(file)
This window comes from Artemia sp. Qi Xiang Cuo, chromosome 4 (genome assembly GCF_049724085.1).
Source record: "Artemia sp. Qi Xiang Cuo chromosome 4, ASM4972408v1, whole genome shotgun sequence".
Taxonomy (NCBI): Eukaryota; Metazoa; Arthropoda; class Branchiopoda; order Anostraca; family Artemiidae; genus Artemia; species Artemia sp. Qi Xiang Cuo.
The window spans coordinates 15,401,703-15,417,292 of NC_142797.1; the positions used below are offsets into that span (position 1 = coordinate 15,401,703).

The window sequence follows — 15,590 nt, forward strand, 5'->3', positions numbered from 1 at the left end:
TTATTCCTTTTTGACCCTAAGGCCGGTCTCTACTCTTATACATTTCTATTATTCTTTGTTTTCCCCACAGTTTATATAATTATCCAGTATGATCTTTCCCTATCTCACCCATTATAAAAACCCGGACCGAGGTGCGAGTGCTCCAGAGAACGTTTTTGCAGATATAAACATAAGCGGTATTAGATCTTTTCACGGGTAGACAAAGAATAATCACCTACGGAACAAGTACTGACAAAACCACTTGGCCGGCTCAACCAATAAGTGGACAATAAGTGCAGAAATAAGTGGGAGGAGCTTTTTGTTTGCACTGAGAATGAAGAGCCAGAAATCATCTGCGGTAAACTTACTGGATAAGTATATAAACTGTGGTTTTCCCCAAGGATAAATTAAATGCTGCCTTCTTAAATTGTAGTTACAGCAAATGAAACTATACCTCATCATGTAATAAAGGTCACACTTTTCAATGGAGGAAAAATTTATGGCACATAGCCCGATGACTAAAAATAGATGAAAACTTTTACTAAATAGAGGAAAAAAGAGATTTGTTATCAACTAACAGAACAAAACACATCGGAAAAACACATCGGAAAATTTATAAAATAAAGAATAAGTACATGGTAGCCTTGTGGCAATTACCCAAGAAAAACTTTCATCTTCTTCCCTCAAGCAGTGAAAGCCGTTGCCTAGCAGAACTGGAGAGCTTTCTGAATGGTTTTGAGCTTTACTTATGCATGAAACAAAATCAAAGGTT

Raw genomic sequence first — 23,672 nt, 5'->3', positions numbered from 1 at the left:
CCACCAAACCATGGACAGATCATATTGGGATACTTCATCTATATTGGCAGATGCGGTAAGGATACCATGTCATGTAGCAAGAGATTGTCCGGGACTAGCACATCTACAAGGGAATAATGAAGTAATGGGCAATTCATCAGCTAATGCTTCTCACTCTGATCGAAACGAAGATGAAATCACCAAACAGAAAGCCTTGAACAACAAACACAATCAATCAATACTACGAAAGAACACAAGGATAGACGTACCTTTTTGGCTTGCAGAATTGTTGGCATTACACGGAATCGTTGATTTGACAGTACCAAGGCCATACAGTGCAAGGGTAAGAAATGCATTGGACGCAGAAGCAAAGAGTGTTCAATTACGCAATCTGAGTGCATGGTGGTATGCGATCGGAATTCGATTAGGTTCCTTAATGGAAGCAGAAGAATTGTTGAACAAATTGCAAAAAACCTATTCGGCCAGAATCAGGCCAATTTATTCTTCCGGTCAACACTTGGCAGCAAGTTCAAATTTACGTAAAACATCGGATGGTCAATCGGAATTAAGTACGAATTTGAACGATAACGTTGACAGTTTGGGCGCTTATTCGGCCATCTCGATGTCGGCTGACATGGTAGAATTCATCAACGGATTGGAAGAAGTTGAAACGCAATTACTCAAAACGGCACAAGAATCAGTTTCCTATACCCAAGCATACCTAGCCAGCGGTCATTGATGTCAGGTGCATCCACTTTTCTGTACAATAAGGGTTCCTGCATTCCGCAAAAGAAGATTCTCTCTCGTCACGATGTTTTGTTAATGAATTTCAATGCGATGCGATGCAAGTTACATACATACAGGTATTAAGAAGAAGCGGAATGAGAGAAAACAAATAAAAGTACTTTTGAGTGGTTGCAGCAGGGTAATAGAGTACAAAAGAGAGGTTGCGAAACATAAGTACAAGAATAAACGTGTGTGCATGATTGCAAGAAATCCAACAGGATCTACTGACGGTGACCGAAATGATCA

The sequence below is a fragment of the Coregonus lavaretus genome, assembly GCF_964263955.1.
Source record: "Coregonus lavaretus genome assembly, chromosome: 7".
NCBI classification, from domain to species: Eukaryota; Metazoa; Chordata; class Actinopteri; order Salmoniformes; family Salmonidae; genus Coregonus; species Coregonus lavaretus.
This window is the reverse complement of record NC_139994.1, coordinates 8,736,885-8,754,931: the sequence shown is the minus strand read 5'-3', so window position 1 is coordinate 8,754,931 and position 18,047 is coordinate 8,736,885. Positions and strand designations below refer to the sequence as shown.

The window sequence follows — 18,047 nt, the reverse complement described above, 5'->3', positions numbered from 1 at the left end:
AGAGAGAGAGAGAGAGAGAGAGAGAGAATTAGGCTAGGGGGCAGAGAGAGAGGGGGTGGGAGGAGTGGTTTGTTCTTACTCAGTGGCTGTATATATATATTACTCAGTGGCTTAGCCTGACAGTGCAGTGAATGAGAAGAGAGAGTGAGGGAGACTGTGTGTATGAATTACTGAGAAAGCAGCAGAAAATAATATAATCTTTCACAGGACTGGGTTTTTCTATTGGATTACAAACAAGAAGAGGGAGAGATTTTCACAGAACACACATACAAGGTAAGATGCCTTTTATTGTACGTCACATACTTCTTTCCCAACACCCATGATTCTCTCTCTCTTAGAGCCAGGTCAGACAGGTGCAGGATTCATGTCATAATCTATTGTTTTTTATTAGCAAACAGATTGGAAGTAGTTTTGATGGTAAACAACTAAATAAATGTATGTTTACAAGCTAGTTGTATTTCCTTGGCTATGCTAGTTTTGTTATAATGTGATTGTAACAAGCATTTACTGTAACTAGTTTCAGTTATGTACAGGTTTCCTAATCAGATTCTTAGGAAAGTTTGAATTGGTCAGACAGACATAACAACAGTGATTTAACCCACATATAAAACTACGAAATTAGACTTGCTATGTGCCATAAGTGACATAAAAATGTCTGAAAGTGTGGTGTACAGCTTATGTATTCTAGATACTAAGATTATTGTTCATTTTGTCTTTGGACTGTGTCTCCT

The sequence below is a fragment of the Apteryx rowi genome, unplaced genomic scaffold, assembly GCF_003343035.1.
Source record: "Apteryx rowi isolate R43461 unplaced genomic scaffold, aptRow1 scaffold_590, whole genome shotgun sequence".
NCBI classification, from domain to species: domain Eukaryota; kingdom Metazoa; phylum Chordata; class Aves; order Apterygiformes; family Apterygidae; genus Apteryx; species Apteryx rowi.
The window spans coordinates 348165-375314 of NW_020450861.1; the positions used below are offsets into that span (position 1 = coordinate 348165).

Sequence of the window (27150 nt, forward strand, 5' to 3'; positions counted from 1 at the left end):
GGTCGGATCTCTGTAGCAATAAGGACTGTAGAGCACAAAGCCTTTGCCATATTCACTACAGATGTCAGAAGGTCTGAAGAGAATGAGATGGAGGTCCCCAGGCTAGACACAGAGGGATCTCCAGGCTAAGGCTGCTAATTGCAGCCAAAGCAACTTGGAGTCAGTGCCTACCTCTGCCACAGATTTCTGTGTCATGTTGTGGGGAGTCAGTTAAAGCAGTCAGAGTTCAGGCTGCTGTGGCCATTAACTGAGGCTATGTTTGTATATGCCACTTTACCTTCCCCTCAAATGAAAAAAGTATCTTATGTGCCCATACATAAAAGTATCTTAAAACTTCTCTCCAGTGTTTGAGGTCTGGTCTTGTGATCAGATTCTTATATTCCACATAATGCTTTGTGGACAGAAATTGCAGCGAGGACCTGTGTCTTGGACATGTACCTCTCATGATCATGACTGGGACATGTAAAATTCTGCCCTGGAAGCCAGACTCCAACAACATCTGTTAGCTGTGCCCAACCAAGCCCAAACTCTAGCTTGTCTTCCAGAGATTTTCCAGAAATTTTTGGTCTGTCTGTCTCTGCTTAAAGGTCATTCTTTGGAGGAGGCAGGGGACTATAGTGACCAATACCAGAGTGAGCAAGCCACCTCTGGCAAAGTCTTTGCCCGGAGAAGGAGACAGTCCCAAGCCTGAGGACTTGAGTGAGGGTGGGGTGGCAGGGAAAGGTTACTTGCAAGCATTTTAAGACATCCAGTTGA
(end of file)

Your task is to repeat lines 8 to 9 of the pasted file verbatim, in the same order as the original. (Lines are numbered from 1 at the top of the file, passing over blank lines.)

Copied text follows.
CCACCAAACCATGGACAGATCATATTGGGATACTTCATCTATATTGGCAGATGCGGTAAGGATACCATGTCATGTAGCAAGAGATTGTCCGGGACTAGCACATCTACAAGGGAATAATGAAGTAATGGGCAATTCATCAGCTAATGCTTCTCACTCTGATCGAAACGAAGATGAAATCACCAAACAGAAAGCCTTGAACAACAAACACAATCAATCAATACTACGAAAGAACACAAGGATAGACGTACCTTTTTGGCTTGCAGAATTGTTGGCATTACACGGAATCGTTGATTTGACAGTACCAAGGCCATACAGTGCAAGGGTAAGAAATGCATTGGACGCAGAAGCAAAGAGTGTTCAATTACGCAATCTGAGTGCATGGTGGTATGCGATCGGAATTCGATTAGGTTCCTTAATGGAAGCAGAAGAATTGTTGAACAAATTGCAAAAAACCTATTCGGCCAGAATCAGGCCAATTTATTCTTCCGGTCAACACTTGGCAGCAAGTTCAAATTTACGTAAAACATCGGATGGTCAATCGGAATTAAGTACGAATTTGAACGATAACGTTGACAGTTTGGGCGCTTATTCGGCCATCTCGATGTCGGCTGACATGGTAGAATTCATCAACGGATTGGAAGAAGTTGAAACGCAATTACTCAAAACGGCACAAGAATCAGTTTCCTATACCCAAGCATACCTAGCCAGCGGTCATTGATGTCAGGTGCATCCACTTTTCTGTACAATAAGGGTTCCTGCATTCCGCAAAAGAAGATTCTCTCTCGTCACGATGTTTTGTTAATGAATTTCAATGCGATGCGATGCAAGTTACATACATACAGGTATTAAGAAGAAGCGGAATGAGAGAAAACAAATAAAAGTACTTTTGAGTGGTTGCAGCAGGGTAATAGAGTACAAAAGAGAGGTTGCGAAACATAAGTACAAGAATAAACGTGTGTGCATGATTGCAAGAAATCCAACAGGATCTACTGACGGTGACCGAAATGATCA

The sequence below is a fragment of the Coregonus lavaretus genome, assembly GCF_964263955.1.